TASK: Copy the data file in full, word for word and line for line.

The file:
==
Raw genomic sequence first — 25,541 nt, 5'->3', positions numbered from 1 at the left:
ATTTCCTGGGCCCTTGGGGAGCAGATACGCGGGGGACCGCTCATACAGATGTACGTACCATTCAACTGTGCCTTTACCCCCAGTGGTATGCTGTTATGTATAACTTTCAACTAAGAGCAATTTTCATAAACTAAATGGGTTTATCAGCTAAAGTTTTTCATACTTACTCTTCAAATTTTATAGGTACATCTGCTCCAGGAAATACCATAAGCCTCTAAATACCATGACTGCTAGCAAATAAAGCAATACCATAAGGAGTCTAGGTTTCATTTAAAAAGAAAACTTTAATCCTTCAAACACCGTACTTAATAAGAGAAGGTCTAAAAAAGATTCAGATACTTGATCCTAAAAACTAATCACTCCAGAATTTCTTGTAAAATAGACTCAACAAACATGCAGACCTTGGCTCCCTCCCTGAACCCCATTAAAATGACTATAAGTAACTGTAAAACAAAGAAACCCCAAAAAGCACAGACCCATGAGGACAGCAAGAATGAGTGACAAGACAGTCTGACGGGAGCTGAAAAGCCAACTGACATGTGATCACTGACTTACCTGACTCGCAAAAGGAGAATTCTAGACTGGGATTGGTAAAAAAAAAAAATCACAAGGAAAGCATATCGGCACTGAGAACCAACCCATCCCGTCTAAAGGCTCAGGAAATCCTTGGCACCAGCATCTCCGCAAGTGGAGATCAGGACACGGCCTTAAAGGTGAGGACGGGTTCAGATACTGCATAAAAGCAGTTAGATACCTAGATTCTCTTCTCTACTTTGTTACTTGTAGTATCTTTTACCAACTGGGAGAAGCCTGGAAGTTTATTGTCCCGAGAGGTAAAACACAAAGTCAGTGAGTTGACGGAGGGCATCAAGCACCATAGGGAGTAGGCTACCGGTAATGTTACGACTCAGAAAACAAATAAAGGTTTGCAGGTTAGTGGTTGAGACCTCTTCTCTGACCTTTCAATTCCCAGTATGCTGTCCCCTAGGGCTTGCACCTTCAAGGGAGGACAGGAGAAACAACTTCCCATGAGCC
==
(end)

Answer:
Raw genomic sequence first — 25,541 nt, 5'->3', positions numbered from 1 at the left:
ATTTCCTGGGCCCTTGGGGAGCAGATACGCGGGGGACCGCTCATACAGATGTACGTACCATTCAACTGTGCCTTTACCCCCAGTGGTATGCTGTTATGTATAACTTTCAACTAAGAGCAATTTTCATAAACTAAATGGGTTTATCAGCTAAAGTTTTTCATACTTACTCTTCAAATTTTATAGGTACATCTGCTCCAGGAAATACCATAAGCCTCTAAATACCATGACTGCTAGCAAATAAAGCAATACCATAAGGAGTCTAGGTTTCATTTAAAAAGAAAACTTTAATCCTTCAAACACCGTACTTAATAAGAGAAGGTCTAAAAAAGATTCAGATACTTGATCCTAAAAACTAATCACTCCAGAATTTCTTGTAAAATAGACTCAACAAACATGCAGACCTTGGCTCCCTCCCTGAACCCCATTAAAATGACTATAAGTAACTGTAAAACAAAGAAACCCCAAAAAGCACAGACCCATGAGGACAGCAAGAATGAGTGACAAGACAGTCTGACGGGAGCTGAAAAGCCAACTGACATGTGATCACTGACTTACCTGACTCGCAAAAGGAGAATTCTAGACTGGGATTGGTAAAAAAAAAAAATCACAAGGAAAGCATATCGGCACTGAGAACCAACCCATCCCGTCTAAAGGCTCAGGAAATCCTTGGCACCAGCATCTCCGCAAGTGGAGATCAGGACACGGCCTTAAAGGTGAGGACGGGTTCAGATACTGCATAAAAGCAGTTAGATACCTAGATTCTCTTCTCTACTTTGTTACTTGTAGTATCTTTTACCAACTGGGAGAAGCCTGGAAGTTTATTGTCCCGAGAGGTAAAACACAAAGTCAGTGAGTTGACGGAGGGCATCAAGCACCATAGGGAGTAGGCTACCGGTAATGTTACGACTCAGAAAACAAATAAAGGTTTGCAGGTTAGTGGTTGAGACCTCTTCTCTGACCTTTCAATTCCCAGTATGCTGTCCCCTAGGGCTTGCACCTTCAAGGGAGGACAGGAGAAACAACTTCCCATGAGCC